Gon in Hunter × Hunter applies to combat his skills he developed for fishing and passes the extremely selective Hunter Exam thanks to it (with the help of friends he gained along the way). It is implied that Gon's father Ging had the same fishing background and is now one of the three strongest fighters in the world.
In Cross Ange, Ange, while piloting a Para-mail simulator, notes that it's like flying the hoverbike used for the in-game sport called "Iaria" and excels at it on her first try.
The Golden AgeDC Comics super villain, the Sportsmaster was an Olympic level athlete who used sporting-themed weapons such as exploding baseballs, flying bases, rocket baseball bats, knockout basketballs, lacrosse snare nets, exploding hockey pucks.
There was also the Batman villain Sportsman, who had the same gimmick except with lots of anabolic steroids.
Marvel Comics has a recurring villain group called the Death Throws who are— wait for it —criminal jugglers. Their juggling implements are also thrown weapons, and they have names like Ringleader, Oddball, Knicknack, Tenpin (snrk!) and Bombshell so you know what their Weapon of Choice will be before they even start to * snort* juggle. I'm sorry, I shouldn't be giggling this much. I'll stop any time now.
Green Lantern villain Javelin, who threw gimmicky javelins and was supposedly a former Olympic athlete... No, not in curling.
By a similar token, Fastball of the Cadre in The DCU, a minor league baseball pitcher turned assassin after being given a high tech exoskeleton that allowed him to throw exploding balls at supersonic speeds.
And the jai alai themed Overthrow, as well.
Joining him in this category is Scoopshovel of the Demolition Team, whose skills as a jai alai player are utilized along with his hydraulic toothed bucket arm to uproot entire buildings and send any force back where it came from, plus interest.
"Calamity" James Wa from The Order, a former baseball prodigy and track star who lost his legs to a drunk driver, well... let's just say his game still revolves around speed, with his state-of-the-art cybernetic legs allowing him to break the sound barrier. He's also adept at improvising "bats" out of nearby debris, at one point splattering the brains of dozens of zombies with an uprooted parking meter.
Astro City featured the Golden Age football-themed All-American and his sidekick, the baseball-styled Slugger.
NFL Superpro had the physical attributes of an elite NFL player multiplied tenfold, with tackling skills that served him very well as a crimefighter.
Oddly averted in one issue of The Flash: A supervillain crashes a hockey game and tries to steal the touring Stanley Cup, culminating in a showdown with the Flash right on the ice. But the villain is Tarpit, a walking pile of tar, rather than the sport-themed guy you'd expect.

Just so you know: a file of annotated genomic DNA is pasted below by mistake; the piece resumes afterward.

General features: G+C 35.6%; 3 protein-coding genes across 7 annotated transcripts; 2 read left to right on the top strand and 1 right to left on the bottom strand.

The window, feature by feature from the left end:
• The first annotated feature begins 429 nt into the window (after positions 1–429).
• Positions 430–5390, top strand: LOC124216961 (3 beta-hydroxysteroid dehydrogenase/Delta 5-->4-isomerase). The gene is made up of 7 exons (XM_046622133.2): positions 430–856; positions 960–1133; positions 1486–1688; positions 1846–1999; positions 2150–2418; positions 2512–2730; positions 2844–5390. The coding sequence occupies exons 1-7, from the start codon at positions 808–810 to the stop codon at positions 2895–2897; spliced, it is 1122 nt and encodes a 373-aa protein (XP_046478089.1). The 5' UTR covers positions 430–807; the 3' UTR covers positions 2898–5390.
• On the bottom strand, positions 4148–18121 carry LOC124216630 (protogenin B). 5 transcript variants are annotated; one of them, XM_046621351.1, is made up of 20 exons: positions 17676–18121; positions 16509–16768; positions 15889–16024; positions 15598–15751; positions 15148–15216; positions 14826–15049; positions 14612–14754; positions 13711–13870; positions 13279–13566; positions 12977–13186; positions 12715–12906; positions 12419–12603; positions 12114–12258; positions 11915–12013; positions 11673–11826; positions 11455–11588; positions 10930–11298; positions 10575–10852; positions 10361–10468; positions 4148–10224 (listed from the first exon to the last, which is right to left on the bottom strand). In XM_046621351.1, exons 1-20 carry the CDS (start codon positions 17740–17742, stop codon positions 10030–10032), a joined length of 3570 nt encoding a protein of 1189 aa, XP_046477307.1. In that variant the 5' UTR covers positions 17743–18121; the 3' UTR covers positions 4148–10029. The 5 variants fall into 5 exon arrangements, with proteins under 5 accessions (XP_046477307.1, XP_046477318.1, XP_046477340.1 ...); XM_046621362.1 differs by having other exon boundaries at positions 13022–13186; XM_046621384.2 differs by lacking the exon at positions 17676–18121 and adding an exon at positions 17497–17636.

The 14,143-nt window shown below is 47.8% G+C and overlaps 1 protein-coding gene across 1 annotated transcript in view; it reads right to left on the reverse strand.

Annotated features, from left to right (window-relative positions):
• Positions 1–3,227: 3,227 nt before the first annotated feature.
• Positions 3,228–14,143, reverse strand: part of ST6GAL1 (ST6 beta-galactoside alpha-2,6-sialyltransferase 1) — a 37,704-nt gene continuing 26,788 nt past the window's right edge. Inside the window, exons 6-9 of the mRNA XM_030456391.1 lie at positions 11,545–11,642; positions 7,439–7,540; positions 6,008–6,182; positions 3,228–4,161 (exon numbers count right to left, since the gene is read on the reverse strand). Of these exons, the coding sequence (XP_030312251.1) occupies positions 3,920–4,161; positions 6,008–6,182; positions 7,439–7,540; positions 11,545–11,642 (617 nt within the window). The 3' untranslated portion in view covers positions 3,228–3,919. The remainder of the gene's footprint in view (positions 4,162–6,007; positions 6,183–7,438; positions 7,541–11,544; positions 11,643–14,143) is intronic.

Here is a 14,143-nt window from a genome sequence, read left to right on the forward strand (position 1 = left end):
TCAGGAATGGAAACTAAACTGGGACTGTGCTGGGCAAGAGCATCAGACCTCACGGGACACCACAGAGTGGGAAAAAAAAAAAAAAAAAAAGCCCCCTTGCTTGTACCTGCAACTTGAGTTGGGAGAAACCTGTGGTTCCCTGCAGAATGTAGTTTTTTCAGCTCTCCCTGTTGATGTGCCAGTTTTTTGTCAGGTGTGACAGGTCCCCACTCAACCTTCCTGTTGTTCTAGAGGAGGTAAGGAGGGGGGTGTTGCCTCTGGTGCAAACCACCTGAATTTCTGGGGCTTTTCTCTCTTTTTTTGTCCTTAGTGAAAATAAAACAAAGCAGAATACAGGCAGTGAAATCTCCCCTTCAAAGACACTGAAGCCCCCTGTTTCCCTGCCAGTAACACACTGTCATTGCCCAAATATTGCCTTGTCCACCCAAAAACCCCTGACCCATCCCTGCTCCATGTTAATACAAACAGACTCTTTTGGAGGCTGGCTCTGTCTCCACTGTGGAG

The Japanese kung-fu horror musical comedy (really) Battlefield Baseball is practically built around this trope, featuring a main character who beats people up during baseball matches, accidentally killed his father by throwing a pitch at him too hard, and fights an evil high school baseball team who kill their opponents. Yeah.
Casey Jones from the first Teenage Mutant Ninja Turtles movie uses baseball and cricket bats, hockey sticks and golf clubs as bludgeons. However there are times in the movie, such as his finishing moves, where he actually swings the cricket bat and the golf club in the proper way,
Jonathan Cabot from combines ninjutsu and gymnastics to make a new martial art, Gymkata.
Jamal from Black Knight. He even shouts the name of the sport style he's using right then. He also trains the rebel army to run football plays in combat.
The "triplets" from Dogma are a trio of hockey-themed demons who can use their hockey sticks to open up portals. Or people.
In The Running Man, Ben Richards must defeat a hockey themed hunter in modified goalie pads who calls himself "Sub Zero."
Starship Troopers had the "flip-6-3-hole" play imported from some kind of shiny football. It was not in the original story.
In Flash Gordon, there's a sequence where a somewhat-dazed Flash and Ming's minions improvise a football play, complete with bowling-ball-knocking-over-pins sounds.
Inverted in The Replacements, where one of the replacement players is a sumo wrestler whose incredible skill at pushing people around comes in handy as an offensive lineman in American football.
Now You See Me seems to believe that being magician is equivalent to being a ninja (either that, or the Four Horsement where somehow chosen for their fighting abilities on top of their on-stage prowesses). One of the magicians takes down several cops at melee combat, and even uses playing cards as shurikens. They're also all pretty good with handcuffs. And one of them is a mentalist, which apparently gives him Jedi Mind Trick - like powers.
Inverted in Romeo Must Die features Jet Li adapting his kung fu to suit a pick-up football game.
Though it's not combat per se, the bad guys in Mall Cop execute the takeover of the mall by means of freestyle bicycling and skateboarding, as well as freerunning techniques.
The infamous scene in The Lost World: Jurassic Park in which the little girl uses some conveniently placed parallel bars to gymnastics-kick a velociraptor.
Resulting in the expected follow-up line: "And they dropped you from the team?"